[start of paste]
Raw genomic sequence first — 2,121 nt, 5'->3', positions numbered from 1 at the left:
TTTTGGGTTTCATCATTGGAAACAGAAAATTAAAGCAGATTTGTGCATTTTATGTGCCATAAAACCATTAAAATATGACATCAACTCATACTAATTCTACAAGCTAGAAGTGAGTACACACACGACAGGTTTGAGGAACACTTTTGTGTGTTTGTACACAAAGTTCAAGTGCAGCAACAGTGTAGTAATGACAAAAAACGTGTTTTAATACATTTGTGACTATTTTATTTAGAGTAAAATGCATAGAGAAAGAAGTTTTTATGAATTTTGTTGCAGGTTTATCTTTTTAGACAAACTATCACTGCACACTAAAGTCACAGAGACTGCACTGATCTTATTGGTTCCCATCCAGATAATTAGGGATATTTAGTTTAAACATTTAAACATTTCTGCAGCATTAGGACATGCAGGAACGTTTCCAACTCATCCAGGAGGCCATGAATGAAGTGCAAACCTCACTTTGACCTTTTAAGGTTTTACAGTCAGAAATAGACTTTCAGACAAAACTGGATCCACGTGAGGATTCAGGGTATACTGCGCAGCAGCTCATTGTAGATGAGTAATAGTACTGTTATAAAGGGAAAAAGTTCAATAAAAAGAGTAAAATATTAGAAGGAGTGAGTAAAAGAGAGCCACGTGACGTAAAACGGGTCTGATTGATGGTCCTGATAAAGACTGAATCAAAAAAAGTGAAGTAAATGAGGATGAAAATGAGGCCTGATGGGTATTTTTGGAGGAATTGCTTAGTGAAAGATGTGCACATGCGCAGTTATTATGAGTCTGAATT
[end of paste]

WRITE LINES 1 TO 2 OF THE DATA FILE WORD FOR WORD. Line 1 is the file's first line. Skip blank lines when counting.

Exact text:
Raw genomic sequence first — 2,121 nt, 5'->3', positions numbered from 1 at the left:
TTTTGGGTTTCATCATTGGAAACAGAAAATTAAAGCAGATTTGTGCATTTTATGTGCCATAAAACCATTAAAATATGACATCAACTCATACTAATTCTACAAGCTAGAAGTGAGTACACACACGACAGGTTTGAGGAACACTTTTGTGTGTTTGTACACAAAGTTCAAGTGCAGCAACAGTGTAGTAATGACAAAAAACGTGTTTTAATACATTTGTGACTATTTTATTTAGAGTAAAATGCATAGAGAAAGAAGTTTTTATGAATTTTGTTGCAGGTTTATCTTTTTAGACAAACTATCACTGCACACTAAAGTCACAGAGACTGCACTGATCTTATTGGTTCCCATCCAGATAATTAGGGATATTTAGTTTAAACATTTAAACATTTCTGCAGCATTAGGACATGCAGGAACGTTTCCAACTCATCCAGGAGGCCATGAATGAAGTGCAAACCTCACTTTGACCTTTTAAGGTTTTACAGTCAGAAATAGACTTTCAGACAAAACTGGATCCACGTGAGGATTCAGGGTATACTGCGCAGCAGCTCATTGTAGATGAGTAATAGTACTGTTATAAAGGGAAAAAGTTCAATAAAAAGAGTAAAATATTAGAAGGAGTGAGTAAAAGAGAGCCACGTGACGTAAAACGGGTCTGATTGATGGTCCTGATAAAGACTGAATCAAAAAAAGTGAAGTAAATGAGGATGAAAATGAGGCCTGATGGGTATTTTTGGAGGAATTGCTTAGTGAAAGATGTGCACATGCGCAGTTATTATGAGTCTGAATT